Growth still solid
JD Wetherspoon last week proved that the UK has not lost its appetite or its thirst if the price is right. The company said that like-for-like sales in the first quarter, ending in October, were 3.7pc higher than the same period last year. The pub group is paying for that growth through lower profit margins. The company said that profit margins had slipped by 0.3pc, to 8.3pc, as it had invested in more staff and made repairs to the pub estate. The strong start comes after the company reported sales up 7pc, to £1.28bn, giving pre-tax profits of £57.1m for the year to July.
New pubs opening
The group plans to accelerate pub openings in the year ahead. At the end of July the company had an estate of 886 pubs across the country, after adding 29 new sites during the year. The pub chain said it will open 40 to 50 new sites in the year ahead, more than previously expected. With eight opened and 12 under construction during the first quarter, the company appears well on target to achieve these goals. With pub openings picking up in pace, it could add further pressure on profit margins, and this will be something to focus on in the next trading update.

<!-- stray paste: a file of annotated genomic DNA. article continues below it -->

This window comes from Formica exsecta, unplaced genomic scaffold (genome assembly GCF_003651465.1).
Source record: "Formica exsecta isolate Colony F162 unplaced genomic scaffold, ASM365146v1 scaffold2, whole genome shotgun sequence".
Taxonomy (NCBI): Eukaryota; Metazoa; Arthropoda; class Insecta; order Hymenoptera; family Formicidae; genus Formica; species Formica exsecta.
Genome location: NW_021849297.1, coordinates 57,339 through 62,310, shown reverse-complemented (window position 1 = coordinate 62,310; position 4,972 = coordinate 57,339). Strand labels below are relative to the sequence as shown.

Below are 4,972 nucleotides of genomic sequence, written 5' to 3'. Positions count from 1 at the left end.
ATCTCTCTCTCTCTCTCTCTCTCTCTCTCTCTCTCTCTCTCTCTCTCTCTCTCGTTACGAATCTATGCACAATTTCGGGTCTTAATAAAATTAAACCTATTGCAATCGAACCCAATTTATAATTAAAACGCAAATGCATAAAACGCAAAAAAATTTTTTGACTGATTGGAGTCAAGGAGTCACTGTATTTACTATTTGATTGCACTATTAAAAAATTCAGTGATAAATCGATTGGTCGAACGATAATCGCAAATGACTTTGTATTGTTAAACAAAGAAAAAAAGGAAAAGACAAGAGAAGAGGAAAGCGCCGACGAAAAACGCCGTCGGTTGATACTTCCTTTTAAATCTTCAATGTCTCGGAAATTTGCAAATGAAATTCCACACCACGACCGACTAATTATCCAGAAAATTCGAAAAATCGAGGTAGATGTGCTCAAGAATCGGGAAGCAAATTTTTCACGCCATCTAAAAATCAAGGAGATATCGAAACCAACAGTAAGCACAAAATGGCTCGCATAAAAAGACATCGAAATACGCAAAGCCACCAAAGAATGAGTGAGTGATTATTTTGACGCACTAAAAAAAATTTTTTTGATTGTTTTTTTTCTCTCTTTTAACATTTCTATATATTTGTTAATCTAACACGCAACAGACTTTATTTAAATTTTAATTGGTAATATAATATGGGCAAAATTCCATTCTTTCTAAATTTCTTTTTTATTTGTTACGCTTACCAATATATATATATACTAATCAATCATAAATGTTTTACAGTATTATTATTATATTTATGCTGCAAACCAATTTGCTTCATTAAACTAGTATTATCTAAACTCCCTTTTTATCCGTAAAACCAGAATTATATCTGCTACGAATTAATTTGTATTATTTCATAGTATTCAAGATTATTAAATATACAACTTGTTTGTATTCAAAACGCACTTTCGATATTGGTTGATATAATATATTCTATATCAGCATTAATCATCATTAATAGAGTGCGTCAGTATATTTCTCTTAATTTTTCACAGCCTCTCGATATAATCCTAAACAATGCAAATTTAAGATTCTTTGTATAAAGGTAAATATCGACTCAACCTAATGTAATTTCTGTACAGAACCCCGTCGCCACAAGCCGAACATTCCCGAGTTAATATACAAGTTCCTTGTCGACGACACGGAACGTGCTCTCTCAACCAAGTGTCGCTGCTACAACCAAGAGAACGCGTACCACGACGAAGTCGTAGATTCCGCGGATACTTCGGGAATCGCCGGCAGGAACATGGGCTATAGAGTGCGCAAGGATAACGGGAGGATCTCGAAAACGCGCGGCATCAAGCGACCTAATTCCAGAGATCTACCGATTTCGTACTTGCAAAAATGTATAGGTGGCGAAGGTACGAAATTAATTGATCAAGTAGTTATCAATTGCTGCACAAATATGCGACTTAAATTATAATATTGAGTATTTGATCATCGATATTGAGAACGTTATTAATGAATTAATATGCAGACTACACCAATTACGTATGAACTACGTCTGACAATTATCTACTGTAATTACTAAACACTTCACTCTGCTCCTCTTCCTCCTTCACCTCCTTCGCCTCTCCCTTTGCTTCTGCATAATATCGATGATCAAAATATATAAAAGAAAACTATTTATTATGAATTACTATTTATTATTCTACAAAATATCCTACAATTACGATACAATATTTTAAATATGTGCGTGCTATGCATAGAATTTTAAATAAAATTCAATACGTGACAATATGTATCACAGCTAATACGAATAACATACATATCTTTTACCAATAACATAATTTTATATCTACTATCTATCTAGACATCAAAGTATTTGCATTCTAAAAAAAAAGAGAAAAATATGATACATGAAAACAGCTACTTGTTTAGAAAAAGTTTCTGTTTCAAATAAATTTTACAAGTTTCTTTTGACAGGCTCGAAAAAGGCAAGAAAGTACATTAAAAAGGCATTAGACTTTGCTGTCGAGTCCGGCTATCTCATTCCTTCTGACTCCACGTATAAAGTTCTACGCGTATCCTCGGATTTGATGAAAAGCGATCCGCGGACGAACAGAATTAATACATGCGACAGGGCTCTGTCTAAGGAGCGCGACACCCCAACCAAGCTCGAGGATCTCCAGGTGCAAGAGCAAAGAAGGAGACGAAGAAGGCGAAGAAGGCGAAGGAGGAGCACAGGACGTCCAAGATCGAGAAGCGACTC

Growth vs profit
The group has decided to prioritise sales growth and market share gains in the short term and shoulder above-inflation increases in costs. Wetherspoon is refusing to increase prices for its customers while the UK economy remains in the doldrums, even though it is facing rising taxation and other costs such as utilities. The profit margin may be falling, but the group insists it is investing for the “long term” and will be well placed, through its market share gains, now the UK is showing signs of recovery. Wetherspoon maintained its full-year dividend at 12p a share.
Progress priced in
Wetherspoon shares have soared more than 40pc in the year to date, and well above the wider FTSE 350, up 15pc during the same period. The pub chain is forecast to make £1.36bn in revenue in the year ahead, giving adjusted pre-tax profits of £78m, and earnings per share of 48.1p. That places the group on 14.8 times forecast earnings, falling to 12.7 times next year. That rating is not especially expensive, but with growth looking harder to come by and the shares only offering 1.7pc by way of forecast dividend yield, there is not a compelling case after the strong run.